For instance, c-stores adding hot food options include Wawa, which recently beefed up its menu with a customizable all-natural Angus burger at 920 locations and healthier fare including gluten-conscious meals and lower-sodium options at 900 stores; and Casey’s, which bolstered its offerings with cheesy breadsticks that include dipping sauce choices.
Capitalizing on Electric Vehicles
Although 1.8 million battery-powered cars are driven in the United States, there is a shortage of stations to charge them. With just 100,000 charging plugs at approximately 41,000 public stations, c-stores will be considering adding them to their forecourts to cater to more drivers and to increase sales inside stores.
Globally, automobile manufacturers have committed to spend $257 billion on vehicle electrification over the next decade, signifying that the industry is on the cusp of significant EV market growth. Ford just released an all-electric F-150 pickup truck called Lightning, while Toyota, which has yet to launch an all-electric vehicle outside of China, plans to debut two all-electric autos in the United States this year. And GM has lofty goals of being “committed to putting every driver in an electric vehicle on a scale previously unseen and bringing the world to an all-electric future.”
As such, convenience retailers that also offer fuel could do well expanding into electric charging, like Wawa has done by recently reaching its 50th EV charging station. And since charging a car takes more time than fueling one, savvy retailers will entice drivers into the store while they charge their vehicle. If that average charge takes roughly 30 minutes, consumers will be drawn to locations that offer enough entertainment and shopping to occupy their time. Think Buc-ee’s for example, which provides much more than food, fuel and clean restrooms – it’s a destination that often gets its own spot on a road trip itinerary.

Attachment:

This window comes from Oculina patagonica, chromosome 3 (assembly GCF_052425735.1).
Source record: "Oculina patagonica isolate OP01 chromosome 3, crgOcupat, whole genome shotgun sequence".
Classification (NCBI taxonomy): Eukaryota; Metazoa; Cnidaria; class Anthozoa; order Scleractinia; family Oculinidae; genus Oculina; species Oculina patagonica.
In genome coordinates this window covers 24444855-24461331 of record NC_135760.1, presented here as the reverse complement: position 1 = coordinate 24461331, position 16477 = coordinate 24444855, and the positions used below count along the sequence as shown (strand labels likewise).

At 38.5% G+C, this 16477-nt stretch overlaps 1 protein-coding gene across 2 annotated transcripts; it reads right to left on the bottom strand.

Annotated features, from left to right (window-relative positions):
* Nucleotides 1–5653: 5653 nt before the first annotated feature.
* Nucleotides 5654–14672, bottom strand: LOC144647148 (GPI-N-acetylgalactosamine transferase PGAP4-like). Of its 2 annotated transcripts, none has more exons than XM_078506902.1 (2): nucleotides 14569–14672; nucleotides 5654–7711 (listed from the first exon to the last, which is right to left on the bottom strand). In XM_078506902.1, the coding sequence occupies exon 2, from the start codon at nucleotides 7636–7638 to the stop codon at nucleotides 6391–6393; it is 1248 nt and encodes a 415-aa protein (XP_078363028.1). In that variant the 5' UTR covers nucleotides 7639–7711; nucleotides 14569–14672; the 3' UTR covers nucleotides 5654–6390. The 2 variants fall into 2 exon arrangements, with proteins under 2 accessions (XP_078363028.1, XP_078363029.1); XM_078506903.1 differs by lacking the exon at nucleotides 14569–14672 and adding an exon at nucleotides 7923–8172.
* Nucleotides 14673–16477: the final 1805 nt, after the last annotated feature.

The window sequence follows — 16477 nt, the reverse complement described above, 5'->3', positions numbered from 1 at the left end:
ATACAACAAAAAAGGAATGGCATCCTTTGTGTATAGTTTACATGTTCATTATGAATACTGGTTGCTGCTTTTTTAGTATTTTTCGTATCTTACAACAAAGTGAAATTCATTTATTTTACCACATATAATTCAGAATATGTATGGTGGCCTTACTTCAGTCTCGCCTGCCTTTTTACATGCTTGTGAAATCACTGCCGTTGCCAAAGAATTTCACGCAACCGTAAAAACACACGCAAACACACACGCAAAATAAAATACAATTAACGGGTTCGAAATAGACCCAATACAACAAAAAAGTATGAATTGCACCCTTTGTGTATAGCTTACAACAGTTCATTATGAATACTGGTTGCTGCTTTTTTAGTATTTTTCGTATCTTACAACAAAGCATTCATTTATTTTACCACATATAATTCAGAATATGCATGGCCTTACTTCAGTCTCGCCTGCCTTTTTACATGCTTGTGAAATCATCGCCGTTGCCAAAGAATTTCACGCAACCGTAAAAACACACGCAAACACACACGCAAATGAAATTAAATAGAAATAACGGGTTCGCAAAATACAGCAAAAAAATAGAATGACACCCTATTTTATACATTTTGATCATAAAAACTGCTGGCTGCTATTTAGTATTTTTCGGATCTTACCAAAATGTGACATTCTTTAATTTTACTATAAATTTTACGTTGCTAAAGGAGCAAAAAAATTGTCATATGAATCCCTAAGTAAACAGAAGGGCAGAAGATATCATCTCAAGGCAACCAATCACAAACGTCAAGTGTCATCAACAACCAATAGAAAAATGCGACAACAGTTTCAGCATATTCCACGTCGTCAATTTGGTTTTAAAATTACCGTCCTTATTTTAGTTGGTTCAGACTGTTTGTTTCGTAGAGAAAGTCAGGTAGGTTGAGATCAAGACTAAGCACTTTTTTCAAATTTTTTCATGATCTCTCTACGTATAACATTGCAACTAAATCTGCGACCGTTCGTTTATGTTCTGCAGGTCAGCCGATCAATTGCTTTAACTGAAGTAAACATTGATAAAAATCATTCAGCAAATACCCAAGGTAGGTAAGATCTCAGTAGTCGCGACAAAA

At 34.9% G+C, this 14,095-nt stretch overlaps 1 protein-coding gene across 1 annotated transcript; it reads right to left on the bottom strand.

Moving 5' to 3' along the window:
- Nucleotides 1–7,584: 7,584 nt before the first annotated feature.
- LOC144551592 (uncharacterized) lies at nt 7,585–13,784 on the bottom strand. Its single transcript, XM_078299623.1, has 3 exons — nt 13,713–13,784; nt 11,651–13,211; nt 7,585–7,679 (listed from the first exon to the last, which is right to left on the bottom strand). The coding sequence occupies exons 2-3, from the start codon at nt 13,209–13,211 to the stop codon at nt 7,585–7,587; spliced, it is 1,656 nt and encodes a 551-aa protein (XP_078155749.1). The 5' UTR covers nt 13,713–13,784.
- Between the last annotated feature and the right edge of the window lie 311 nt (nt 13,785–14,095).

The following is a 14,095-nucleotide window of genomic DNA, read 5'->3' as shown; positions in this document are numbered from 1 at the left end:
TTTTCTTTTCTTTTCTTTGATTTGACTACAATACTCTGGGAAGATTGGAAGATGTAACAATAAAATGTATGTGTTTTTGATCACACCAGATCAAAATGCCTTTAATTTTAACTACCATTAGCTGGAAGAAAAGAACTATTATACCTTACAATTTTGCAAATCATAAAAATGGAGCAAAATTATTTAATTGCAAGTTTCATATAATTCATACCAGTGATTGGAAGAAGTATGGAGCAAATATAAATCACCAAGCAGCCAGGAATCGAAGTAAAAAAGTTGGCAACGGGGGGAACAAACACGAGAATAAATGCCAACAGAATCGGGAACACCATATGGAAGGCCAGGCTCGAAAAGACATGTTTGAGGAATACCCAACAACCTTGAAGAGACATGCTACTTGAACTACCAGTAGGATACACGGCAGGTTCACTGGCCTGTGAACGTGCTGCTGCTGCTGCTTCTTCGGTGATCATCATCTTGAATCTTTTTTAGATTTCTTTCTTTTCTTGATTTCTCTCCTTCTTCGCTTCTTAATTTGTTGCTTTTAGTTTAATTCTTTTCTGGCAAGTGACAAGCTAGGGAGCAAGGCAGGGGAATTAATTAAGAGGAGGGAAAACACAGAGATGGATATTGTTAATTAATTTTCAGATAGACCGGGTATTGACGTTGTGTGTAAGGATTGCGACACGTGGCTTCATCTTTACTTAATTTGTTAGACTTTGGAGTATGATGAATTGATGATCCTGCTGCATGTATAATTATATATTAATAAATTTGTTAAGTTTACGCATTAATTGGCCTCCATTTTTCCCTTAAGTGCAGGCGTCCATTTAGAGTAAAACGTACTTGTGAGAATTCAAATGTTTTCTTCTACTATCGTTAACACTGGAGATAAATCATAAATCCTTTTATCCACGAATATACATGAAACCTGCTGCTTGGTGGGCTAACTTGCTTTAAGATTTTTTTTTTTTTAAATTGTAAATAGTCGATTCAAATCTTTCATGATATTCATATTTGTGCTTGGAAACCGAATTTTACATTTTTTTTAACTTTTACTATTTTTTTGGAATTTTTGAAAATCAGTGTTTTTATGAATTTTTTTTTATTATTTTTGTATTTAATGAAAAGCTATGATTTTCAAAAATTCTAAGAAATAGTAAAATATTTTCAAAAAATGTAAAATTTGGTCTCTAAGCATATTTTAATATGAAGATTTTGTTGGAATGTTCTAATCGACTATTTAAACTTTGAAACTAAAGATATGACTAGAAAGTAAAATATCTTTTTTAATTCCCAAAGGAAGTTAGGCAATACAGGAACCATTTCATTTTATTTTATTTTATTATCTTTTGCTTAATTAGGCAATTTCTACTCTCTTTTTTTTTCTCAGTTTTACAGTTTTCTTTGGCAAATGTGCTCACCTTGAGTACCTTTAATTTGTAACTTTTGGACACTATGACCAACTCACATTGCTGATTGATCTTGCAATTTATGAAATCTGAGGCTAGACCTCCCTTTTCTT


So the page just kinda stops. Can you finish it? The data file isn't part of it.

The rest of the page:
And it’s not just electric vehicles making waves. Convenience retailers also need to keep their eyes on connected car technology that allows drivers to make pump payments from inside their vehicle.
Delivery Keeps Delivering
C-stores were increasingly adopting third-party delivery services before last year, but the COVID-19 pandemic propelled its growth even more. Many brands like 7-Eleven, Casey’s General Store and Circle K were savvy, looking for ways to offset declining fuel sales through services things like digital ordering and delivery – options that have become quite popular among consumers.
More recently, Walgreens launched nationwide contactless delivery in less than two hours, with no order minimum but with delivery fees that vary per location. By driving more shoppers to its website and app for delivery orders, the company can gather and analyze its consumers’ data.
Convenience retailers as a whole will continue to look to quicker delivery services as another way to serve customers and improve sales.
Consumers Crave Options
“Consumers have become accustomed to popular services like curbside, delivery, contactless and better foodservice options that c-stores increasingly offer. They’ll no doubt expect these trends to continue in 2021 and beyond,” said Paul Kern, executive director of Product Management, NCR. “The more sophisticated retailers are really paying attention to customers’ purchasing patterns and how they interact with store employees. The next step is figuring out how to get to know those consumers even better, so retailers can add more value, sell more and keep consumers coming back.”
Headquartered in Atlanta, NCR Corp. is a leading software- and services-led enterprise provider in the financial, retail and hospitality industries with 36,000 employees globally.